Barbecue no longer has to mean blackened burgers, scorched sausages and your dad’s God complex coming to the fore over a bag of charcoal from the supermarket.
Southern Eleven, which opened in July this year and is located in the modern Spinningfields, promises its diners a ‘new style American BBQ experience’ with ‘home-style favourites reinvented with a contemporary twist’. Visiting as part of a family meal, we arrived twenty minutes early and were encouraged to sit at the bar and try out some of their extensive drinks menu. Beers, wines and soft drinks are followed with the option to ‘mix your own cocktail’ – upon picking your favourite tipple you are given the ingredients, ice and a shaker to enable you to assemble your drink yourself. Half of our party regarded this as an excitingly interactive feature, while the others saw it as a lazy ploy on behalf of the bar staff.
When shown to our table in the small dining area we were offered a selection of ‘while you waits’ (smoked nuts, olives, tortilla chips, chicken wings and so on) but our wait at the bar had allowed us to decide on mains so we ordered straight away. The menu is based largely around meat, which is, of course, barbecued. Pulled pork, beef brisket, short ribs and spatchcock chicken jostle for place against traditional Southern sides of cornbread, macaroni cheese and coleslaw. Vegetarians are not massively catered for here: while there are a couple of choices including salads (butternut squash sounded particularly good) and hot potatoes with various toppings, all of the main plates contain meat. Luckily enough, our party were all meat-eaters and rather hungry, so we ordered a wide selection. The food arrived promptly and looked exciting, served on wooden boards with fries in buckets and coleslaw in jars. The pot of tangy barbecue sauce which comes with almost every dish is served with an accompanying brush to paste it onto your ribs or slabs of pork or beef. Particular highlights of our order seemed to be the brisket: rubbed in the ‘S11 mystery mix of herbs and spices’ and cooked low and slow for up to twenty hours it is mouth-wateringly succulent, and the deep-fried pickle spears in their crispy batter were a surprising success. Desserts followed: Knickerbocker Glories satisfied with creamy ice cream, nuts, fruit and chocolate brownie pieces.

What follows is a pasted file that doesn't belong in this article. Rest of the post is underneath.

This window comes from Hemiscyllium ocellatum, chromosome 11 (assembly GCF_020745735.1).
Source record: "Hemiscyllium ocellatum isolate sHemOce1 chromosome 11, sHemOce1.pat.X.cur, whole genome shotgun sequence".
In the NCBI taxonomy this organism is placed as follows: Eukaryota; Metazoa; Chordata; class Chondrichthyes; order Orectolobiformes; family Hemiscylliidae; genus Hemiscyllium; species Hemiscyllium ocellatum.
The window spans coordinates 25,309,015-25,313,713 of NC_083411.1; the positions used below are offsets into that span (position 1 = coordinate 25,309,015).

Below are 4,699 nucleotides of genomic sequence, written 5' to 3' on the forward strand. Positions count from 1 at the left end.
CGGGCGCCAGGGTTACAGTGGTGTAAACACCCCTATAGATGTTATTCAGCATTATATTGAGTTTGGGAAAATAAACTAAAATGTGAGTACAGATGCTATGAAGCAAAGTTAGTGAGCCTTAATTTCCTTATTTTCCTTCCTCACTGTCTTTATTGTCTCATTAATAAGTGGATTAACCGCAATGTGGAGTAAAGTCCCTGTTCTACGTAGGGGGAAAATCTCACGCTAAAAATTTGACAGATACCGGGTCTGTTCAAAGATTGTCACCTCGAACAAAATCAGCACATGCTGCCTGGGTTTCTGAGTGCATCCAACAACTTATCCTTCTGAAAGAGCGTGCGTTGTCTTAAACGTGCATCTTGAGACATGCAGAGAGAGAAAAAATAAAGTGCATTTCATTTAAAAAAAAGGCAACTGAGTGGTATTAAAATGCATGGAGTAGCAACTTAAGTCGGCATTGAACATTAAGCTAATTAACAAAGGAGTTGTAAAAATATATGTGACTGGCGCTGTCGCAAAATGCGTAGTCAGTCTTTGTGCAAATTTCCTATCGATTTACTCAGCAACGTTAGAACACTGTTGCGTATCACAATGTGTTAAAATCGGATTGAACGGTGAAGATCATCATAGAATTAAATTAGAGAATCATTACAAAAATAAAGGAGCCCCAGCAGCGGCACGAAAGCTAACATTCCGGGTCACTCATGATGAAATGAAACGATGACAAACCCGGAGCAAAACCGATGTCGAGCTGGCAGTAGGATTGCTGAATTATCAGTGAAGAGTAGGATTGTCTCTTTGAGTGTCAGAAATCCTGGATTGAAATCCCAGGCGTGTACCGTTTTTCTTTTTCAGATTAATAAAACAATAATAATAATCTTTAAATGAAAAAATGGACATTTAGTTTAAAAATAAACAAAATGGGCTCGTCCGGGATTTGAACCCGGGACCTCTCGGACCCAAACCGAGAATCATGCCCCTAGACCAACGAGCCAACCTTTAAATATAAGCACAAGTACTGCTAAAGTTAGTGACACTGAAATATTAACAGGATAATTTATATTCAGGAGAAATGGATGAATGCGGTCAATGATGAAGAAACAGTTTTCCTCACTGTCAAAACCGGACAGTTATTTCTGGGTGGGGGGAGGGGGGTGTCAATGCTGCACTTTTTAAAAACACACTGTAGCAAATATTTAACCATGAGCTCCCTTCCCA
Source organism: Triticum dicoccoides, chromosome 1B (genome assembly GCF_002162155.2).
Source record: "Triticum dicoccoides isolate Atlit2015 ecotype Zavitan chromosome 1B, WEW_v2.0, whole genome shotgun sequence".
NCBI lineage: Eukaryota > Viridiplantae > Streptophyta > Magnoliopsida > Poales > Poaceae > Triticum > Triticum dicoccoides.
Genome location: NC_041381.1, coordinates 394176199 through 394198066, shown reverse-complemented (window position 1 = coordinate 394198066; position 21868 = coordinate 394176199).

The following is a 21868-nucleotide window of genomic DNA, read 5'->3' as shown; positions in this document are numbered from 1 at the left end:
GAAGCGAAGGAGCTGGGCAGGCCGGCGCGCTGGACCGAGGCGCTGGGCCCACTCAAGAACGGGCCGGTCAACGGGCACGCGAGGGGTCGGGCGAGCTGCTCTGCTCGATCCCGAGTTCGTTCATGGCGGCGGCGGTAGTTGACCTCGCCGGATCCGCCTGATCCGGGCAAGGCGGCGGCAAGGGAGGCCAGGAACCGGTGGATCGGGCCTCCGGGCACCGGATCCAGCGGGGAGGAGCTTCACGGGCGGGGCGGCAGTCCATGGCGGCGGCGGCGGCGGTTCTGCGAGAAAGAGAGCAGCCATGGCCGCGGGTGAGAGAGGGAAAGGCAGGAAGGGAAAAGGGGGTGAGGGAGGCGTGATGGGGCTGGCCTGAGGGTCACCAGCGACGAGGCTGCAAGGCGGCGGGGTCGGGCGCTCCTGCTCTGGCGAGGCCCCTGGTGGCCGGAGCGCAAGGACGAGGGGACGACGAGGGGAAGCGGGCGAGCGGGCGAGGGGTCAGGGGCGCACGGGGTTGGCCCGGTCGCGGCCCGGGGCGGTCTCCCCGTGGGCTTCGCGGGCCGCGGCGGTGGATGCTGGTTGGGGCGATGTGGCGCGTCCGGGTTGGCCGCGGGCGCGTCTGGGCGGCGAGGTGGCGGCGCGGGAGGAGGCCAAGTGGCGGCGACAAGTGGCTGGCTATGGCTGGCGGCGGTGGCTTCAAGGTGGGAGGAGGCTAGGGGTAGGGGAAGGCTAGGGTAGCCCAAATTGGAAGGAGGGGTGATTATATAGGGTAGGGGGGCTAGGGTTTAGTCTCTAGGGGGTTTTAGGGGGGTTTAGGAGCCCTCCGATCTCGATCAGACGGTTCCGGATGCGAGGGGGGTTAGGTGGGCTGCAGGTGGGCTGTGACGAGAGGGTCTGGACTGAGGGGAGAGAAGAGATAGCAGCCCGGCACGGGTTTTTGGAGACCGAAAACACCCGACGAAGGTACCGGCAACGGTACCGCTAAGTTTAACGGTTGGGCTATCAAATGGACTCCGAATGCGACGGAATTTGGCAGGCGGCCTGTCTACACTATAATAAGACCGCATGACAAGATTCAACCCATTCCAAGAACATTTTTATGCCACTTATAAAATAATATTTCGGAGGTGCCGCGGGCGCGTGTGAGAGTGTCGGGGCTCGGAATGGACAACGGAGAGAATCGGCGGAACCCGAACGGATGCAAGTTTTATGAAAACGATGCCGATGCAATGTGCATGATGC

Overall it was an extremely successful family meal: the atmosphere was pleasant, while the restaurant is small it feels homely and warm, the service was fine and the food excellent. Value was also good as we happened to have a 40% off voucher thanks to one of the voucher books given out at the start of the year (otherwise mains range from £7.50 to £15.95). If your Freshers’ Fair loot is hidden under a pile of essays or books I would encourage you to get it out, find the voucher and go down to Southern Eleven to avoid your next barbecue experience being one of drizzle, paper plates and too much tomato ketchup.
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